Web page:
SortedMap sortedMap = new TreeMap();

sortedMap.put("a", "1");
sortedMap.put("c", "3");
sortedMap.put("e", "5");
sortedMap.put("d", "4");
sortedMap.put("b", "2");

SortedMap tailMap = sortedMap.tailMap("c");

System.out.println(tailMap);

The tail map returned will contain the key, value pairs ("c", "3"), ("d", "4") and ("e", "5"), since "c", "d" and "e" are larger than or equal to the "c" passed as parameter to tailMap() .

Submap

The Java SortedMap also has a method named subMap() which can return a new Map which is a submap of the SortedMap. The subMap() method takes two parameters which act as delimiters for what elements are included in the returned submap. The submap will include all elements which have a key that is equal to or larger than the first parameter, and smaller than the second parameter. Here is an example of obtaining a submap from a Java SortedMap via its subMap() method:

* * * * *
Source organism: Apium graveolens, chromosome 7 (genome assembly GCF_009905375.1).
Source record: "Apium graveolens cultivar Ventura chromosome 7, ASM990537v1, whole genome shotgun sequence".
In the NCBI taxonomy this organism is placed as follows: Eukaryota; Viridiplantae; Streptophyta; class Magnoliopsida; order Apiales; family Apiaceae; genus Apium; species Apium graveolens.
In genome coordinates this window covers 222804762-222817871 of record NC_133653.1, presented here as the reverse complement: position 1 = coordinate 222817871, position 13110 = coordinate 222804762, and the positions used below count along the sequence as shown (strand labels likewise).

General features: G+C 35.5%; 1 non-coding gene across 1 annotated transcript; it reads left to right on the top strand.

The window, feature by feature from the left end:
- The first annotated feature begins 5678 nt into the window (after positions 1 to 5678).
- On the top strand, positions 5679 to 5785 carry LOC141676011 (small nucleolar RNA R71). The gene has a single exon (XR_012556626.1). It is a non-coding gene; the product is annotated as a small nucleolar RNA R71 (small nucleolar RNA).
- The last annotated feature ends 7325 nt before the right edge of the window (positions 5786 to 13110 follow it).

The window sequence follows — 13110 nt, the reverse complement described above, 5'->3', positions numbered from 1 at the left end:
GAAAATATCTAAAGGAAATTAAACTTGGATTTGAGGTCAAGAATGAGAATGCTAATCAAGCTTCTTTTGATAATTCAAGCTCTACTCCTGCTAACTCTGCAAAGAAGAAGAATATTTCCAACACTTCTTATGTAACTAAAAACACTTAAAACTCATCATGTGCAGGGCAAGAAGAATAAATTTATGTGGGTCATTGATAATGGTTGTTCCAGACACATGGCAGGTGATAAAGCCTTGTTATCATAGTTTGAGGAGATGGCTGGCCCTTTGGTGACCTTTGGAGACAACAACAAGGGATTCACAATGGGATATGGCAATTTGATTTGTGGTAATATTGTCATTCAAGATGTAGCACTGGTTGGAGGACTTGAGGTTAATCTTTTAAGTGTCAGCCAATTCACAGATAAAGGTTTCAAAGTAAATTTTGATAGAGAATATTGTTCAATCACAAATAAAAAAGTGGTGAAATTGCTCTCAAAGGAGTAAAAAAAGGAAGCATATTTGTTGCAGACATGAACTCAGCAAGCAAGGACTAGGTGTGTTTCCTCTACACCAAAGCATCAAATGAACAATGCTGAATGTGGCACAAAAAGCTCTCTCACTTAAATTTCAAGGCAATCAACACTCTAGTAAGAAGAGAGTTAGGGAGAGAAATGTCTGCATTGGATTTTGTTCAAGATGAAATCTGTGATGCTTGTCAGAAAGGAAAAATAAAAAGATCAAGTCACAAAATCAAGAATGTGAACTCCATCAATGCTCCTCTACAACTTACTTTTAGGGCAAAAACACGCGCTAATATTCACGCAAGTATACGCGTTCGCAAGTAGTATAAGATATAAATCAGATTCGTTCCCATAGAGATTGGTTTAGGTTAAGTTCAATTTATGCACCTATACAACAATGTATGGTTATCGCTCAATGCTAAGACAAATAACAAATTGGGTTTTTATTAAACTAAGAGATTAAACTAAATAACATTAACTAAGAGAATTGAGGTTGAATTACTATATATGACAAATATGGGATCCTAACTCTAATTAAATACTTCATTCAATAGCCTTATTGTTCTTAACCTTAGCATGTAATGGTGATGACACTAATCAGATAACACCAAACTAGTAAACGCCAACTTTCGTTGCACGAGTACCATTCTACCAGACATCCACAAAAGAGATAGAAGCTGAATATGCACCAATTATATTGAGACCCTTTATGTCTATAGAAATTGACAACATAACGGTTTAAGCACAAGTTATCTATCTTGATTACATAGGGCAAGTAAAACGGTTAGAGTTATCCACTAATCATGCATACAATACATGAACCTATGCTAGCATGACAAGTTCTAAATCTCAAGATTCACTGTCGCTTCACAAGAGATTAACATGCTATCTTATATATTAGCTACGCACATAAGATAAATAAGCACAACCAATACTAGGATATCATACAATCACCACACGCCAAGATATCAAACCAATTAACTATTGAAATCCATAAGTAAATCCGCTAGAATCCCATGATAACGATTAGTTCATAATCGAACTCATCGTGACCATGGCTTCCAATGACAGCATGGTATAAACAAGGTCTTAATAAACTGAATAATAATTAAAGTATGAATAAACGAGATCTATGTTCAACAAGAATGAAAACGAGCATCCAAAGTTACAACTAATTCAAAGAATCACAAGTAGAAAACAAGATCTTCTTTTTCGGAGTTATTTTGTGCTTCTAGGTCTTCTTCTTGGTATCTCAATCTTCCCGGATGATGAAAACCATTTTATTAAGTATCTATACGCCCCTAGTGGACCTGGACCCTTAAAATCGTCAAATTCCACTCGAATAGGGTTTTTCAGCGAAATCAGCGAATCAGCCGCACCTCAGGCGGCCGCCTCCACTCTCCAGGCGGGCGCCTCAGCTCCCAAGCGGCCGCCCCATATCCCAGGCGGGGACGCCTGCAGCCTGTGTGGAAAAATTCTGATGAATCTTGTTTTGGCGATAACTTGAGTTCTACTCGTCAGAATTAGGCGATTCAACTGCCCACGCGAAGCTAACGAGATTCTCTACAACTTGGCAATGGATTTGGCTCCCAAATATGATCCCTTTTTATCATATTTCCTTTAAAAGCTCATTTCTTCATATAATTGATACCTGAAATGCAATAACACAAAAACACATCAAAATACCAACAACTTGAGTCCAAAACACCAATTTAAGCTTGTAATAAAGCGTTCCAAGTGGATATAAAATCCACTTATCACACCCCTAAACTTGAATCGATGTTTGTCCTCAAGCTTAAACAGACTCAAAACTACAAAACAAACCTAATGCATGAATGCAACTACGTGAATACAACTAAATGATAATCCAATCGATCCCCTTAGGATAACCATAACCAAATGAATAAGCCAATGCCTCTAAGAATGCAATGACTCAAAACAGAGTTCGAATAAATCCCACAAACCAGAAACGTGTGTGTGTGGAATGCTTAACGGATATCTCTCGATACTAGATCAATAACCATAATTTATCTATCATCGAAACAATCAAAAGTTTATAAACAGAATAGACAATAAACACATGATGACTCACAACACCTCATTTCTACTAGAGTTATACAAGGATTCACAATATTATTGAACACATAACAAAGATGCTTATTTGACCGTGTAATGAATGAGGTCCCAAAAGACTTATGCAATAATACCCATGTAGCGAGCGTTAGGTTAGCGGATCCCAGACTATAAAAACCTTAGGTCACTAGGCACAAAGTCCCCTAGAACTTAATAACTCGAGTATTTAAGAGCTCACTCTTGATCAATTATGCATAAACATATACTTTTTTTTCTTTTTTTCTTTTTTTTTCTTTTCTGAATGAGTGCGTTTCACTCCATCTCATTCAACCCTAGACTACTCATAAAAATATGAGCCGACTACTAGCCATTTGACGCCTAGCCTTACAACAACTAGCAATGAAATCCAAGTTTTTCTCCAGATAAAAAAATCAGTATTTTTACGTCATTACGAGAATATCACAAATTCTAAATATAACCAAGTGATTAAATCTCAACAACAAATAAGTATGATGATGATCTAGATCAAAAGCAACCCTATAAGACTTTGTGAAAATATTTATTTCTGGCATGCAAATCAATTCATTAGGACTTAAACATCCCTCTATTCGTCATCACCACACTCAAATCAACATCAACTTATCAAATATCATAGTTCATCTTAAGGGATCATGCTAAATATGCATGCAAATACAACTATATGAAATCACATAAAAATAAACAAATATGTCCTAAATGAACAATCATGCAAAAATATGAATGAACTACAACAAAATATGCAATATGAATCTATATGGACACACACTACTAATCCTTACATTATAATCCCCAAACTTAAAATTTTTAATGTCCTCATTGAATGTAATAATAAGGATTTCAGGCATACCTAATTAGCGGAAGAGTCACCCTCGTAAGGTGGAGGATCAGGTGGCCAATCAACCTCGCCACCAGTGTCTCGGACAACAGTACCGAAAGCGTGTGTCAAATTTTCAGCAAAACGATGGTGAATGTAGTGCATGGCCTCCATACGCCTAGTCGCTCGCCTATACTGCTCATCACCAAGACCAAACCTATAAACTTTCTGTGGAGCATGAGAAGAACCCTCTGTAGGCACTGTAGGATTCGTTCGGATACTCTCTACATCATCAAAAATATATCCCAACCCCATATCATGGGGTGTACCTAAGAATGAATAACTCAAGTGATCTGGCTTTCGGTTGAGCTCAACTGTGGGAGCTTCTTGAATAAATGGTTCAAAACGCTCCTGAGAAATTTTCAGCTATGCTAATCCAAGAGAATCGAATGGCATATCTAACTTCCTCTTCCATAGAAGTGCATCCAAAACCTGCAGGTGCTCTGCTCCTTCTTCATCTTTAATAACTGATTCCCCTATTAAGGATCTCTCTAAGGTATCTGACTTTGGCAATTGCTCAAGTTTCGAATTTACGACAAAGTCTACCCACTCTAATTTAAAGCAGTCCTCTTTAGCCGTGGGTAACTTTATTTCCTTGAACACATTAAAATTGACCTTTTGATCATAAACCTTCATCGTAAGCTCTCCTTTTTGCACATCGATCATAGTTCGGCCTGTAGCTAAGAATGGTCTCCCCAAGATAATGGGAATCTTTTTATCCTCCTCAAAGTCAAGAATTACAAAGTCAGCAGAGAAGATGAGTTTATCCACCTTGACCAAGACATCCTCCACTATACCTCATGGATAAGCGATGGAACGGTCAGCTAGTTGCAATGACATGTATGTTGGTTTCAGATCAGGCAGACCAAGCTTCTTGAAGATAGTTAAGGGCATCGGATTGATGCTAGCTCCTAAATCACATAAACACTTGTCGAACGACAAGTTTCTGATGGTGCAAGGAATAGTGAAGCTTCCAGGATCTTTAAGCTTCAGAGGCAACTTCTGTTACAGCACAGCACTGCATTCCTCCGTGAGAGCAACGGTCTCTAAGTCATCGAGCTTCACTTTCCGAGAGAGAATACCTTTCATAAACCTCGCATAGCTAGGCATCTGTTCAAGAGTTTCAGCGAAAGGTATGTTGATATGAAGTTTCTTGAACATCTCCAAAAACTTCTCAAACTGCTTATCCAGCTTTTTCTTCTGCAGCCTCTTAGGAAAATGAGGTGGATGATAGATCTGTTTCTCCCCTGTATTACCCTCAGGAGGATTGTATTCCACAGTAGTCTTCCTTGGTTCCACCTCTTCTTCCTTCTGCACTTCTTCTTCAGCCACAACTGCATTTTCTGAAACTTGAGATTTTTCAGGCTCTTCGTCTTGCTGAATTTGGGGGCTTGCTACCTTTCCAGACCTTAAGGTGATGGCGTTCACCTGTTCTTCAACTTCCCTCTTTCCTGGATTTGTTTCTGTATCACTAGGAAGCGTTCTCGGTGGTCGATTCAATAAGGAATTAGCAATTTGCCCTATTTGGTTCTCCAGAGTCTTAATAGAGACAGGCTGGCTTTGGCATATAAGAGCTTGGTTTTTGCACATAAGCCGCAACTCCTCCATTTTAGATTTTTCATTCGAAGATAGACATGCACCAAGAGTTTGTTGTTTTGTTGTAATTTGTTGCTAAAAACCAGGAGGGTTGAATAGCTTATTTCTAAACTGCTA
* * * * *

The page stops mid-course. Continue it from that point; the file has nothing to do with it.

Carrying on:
SortedMap sortedMap = new TreeMap();

sortedMap.put("a", "1");
sortedMap.put("c", "3");
sortedMap.put("e", "5");
sortedMap.put("d", "4");
sortedMap.put("b", "2");

SortedMap subMap = sortedMap.subMap("b", "e");

System.out.println(subMap);

The returned submap will contain the key, value pairs ("b", "2), ("c", "3") and ("d", "4") since the keys "b", "c" and "d" are equal to or larger than "b", and smaller than "e".

More Details in the JavaDoc

There is actually a lot more you can do with a TreeMap that is not part of the SortedMap interface, like getting a descending key set etc. Check out the JavaDoc's for more detail about these features.

Jakob Jenkov




Copyright  Jenkov Aps